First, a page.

NIRS is launching a new campaign today, called #NuclearIsDirty. Over the next twelve weeks, we will be rolling it out through a series of online events, publications, and social media forums. #NuclearIsDirty is a forum to inform the public of the real environmental impacts of nuclear power, from the mining of uranium and production of reactor fuel, all the way through to the long-term storage and management of radioactive waste.
The rollout series will follow the story of that nuclear fuel chain, combining technical information with testimony from real people whose communities are affected. As you know from our commentary and advocacy in the pages of GreenWorld, NIRS is committed to a nuclear-free, carbon-free world, and strong action on global warming and climate justice. We believe the transition to 100% renewable energy is not just possible, it is necessary.
The human and environmental costs of nuclear power are not abstract. They are not an “accident,” though so-called accidents are what most people think of. As Mary Olson’s reports from Japan over the last few weeks show, real people are hurt by nuclear power. Real communities are destroyed. Whole regions can be devastated–environmentally, economically, and socially. And while nuclear plant disasters like Fukushima, Chernobyl, and Three Mile Island are the most dramatic and well-known examples, they are just the tip of the iceberg.
So when the nuclear industry mounts an expensive public relations campaign to label nuclear power as “clean” energy, that is no joke. But why launch #NuclearIsDirty now?
The five-year anniversary of the Fukushima disaster–and the upcoming thirtieth of Chernobyl–makes for appropriate timing. But the real reasons are much more important and immediate.
We need to end the myth of “clean nuclear power.” For the last two years, GreenWorld has monitored a new wave of efforts to bail out and prop up nuclear power. The industry’s objectives are primarily financial: subsidizing their increasingly uneconomical power plants against competition from cheaper and cheaper renewable energy sources. That has included both attacking renewable energy programs, as well as proposing new subsidies for old reactors.
This has proven a pretty tight needle for nuclear lobbyists to thread, and has not met with much success, so far. Strong opposition from renewable energy supporters and cost-sensitive energy consumers has blocked most of the industry’s subsidy proposals from moving forward so far. But the industry is playing a long game, working to change perceptions of nuclear power, at least in the minds of policymakers.
One of the consistent messages they are pushing is that nuclear power is “clean energy.” They are repeating it over and over again, in op-eds, press releases, and through paid spokespeople. It’s a tried and true PR strategy: if you tell a lie often enough and long enough, people will start to believe it. And if you are looking for a good fig leaf for a corporate bailout in the era of climate change, they are betting this is a good one. There are signs that the industry’s message is starting to take hold: when Exelon introduced its nuclear bailout bill in Illinois last year, it labeled the subsidy scheme a “Low-Carbon Energy Standard.”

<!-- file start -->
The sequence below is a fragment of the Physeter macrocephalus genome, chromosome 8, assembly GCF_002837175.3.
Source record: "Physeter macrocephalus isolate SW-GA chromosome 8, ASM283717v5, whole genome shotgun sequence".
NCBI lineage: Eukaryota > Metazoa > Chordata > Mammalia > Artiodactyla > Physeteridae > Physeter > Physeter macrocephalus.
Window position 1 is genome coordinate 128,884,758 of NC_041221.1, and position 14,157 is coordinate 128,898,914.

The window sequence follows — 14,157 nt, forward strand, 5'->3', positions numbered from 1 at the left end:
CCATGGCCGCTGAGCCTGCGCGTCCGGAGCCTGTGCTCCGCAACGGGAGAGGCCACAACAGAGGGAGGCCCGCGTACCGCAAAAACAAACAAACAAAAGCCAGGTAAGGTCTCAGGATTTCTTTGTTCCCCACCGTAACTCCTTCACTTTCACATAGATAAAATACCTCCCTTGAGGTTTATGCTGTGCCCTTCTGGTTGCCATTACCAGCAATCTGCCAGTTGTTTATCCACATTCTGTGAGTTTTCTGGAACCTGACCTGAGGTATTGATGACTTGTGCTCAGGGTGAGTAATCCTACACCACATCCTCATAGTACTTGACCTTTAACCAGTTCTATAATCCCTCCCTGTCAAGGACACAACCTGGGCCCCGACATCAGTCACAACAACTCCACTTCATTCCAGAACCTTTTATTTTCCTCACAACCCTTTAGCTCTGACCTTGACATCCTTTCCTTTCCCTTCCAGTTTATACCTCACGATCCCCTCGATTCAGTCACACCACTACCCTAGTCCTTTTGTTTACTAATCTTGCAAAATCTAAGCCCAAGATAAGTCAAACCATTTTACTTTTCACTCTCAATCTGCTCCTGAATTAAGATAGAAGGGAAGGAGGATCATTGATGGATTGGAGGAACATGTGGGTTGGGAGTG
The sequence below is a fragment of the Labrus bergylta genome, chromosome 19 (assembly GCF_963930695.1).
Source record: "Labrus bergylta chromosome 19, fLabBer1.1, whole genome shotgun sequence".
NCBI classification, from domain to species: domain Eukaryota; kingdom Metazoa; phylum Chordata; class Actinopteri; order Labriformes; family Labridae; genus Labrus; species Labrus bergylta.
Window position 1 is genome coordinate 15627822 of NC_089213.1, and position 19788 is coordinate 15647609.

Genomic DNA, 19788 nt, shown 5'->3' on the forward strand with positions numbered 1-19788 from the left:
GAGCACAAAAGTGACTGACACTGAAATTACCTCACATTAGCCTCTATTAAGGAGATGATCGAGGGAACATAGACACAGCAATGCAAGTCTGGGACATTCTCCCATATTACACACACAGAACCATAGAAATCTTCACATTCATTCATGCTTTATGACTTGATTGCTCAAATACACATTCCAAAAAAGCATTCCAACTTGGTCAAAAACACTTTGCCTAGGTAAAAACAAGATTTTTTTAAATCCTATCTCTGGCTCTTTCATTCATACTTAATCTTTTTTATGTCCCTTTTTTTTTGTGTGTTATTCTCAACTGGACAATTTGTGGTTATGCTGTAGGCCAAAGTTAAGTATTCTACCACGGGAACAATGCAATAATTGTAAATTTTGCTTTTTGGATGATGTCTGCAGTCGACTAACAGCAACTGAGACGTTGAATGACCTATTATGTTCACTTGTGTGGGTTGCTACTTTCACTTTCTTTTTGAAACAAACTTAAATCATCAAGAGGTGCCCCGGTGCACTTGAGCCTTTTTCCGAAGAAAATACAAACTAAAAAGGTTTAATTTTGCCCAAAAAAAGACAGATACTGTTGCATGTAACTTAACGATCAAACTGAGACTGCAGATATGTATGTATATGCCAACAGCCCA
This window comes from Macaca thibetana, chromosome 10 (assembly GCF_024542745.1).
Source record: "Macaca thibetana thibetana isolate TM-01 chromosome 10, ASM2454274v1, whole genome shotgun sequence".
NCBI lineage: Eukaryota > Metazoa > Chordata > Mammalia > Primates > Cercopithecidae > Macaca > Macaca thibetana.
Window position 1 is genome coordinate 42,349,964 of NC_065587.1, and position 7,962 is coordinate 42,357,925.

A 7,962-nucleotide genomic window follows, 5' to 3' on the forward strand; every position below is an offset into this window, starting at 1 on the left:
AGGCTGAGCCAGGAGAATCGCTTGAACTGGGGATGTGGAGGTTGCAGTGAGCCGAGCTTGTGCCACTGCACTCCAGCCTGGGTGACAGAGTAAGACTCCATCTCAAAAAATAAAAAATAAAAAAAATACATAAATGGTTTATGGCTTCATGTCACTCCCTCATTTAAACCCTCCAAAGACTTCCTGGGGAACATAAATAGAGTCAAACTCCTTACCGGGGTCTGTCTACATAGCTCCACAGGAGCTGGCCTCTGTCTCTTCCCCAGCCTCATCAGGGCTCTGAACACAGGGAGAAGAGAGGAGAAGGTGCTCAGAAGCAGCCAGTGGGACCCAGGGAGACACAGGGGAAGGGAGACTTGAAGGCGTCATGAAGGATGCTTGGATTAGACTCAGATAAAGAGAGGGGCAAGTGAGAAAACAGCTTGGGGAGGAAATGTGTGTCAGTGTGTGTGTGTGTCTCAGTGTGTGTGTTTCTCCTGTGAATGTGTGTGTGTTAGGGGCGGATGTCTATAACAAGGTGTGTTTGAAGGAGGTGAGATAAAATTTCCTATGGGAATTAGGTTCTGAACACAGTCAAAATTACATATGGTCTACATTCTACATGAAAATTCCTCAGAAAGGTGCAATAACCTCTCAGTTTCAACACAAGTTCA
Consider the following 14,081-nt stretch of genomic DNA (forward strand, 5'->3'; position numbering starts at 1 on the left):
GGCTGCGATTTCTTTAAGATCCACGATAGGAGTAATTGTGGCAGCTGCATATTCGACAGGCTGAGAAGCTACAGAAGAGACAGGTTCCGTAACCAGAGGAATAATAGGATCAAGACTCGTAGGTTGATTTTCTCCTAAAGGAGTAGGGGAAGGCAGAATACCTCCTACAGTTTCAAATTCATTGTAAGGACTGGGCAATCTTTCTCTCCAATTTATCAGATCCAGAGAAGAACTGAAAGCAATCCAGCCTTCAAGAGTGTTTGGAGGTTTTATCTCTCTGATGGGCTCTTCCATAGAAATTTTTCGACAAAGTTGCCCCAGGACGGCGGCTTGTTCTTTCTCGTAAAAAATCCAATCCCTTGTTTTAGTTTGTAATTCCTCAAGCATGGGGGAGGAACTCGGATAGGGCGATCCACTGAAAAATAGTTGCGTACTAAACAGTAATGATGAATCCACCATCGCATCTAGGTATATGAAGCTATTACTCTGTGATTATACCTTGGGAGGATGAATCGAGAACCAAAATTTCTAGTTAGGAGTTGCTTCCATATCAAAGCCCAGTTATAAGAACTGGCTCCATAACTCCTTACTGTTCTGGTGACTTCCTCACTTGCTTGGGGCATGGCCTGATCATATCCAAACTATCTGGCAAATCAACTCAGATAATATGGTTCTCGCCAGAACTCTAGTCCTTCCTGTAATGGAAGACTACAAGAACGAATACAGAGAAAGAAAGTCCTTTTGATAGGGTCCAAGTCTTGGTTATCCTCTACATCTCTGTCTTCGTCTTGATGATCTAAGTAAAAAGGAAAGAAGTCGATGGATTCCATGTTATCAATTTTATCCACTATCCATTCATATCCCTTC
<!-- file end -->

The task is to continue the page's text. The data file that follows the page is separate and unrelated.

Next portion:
But fast forward 12 months later, to the nuclear subsidy proposed in New York. It is embedded in the governor’s proposed Clean Energy Standard, along with a 50% by 2030 renewable energy goal. The state is trying to justify the policy by stating that it can’t meet its carbon emissions goals if any of the state’s reactors close before 2030, and describes nuclear power as a “bridge” to clean energy.
That’s the real reason for the #NuclearIsDirty campaign. You can’t build a “bridge” to clean energy on top of radioactive waste. Nuclear power is too expensive and too slow to solve the climate crisis, but it is also too dirty and too dangerous to justify. If countries choose nuclear as a climate solution, they are also choosing to target communities for everything that goes along with it: uranium mining and milling, radioactive discharges and leaks, radioactive waste … and of course, nuclear disasters. All of this adds up to mountains of long-lived and poisonous waste, leaching into groundwater; spilling into rivers, lakes and oceans; venting into the air; contaminating the land; and being ingested by humans, animals, and plants alike. That is the real story of nuclear power. And it has to be told.
This week, we are leading with a national telebriefing on the U.S.’s worst nuclear disaster: the Church Rock uranium waste spill in 1979. It will feature presentations by key experts and activists working with the largely Native American communities still affected by the spill of 1,000 tons of uranium mill tailings waste:
· Uranium mining expert Chris Shuey of the Southwest Research and Information Center
· Leona Morgan, community organizer and activist with Dine No Nukes
· Tommy Rock, environmental consultant and Dine No Nukes member
You can get all the details and register for the briefing here.
Please attend the events, share them with your friends, and support the campaign.
March 15, 2016
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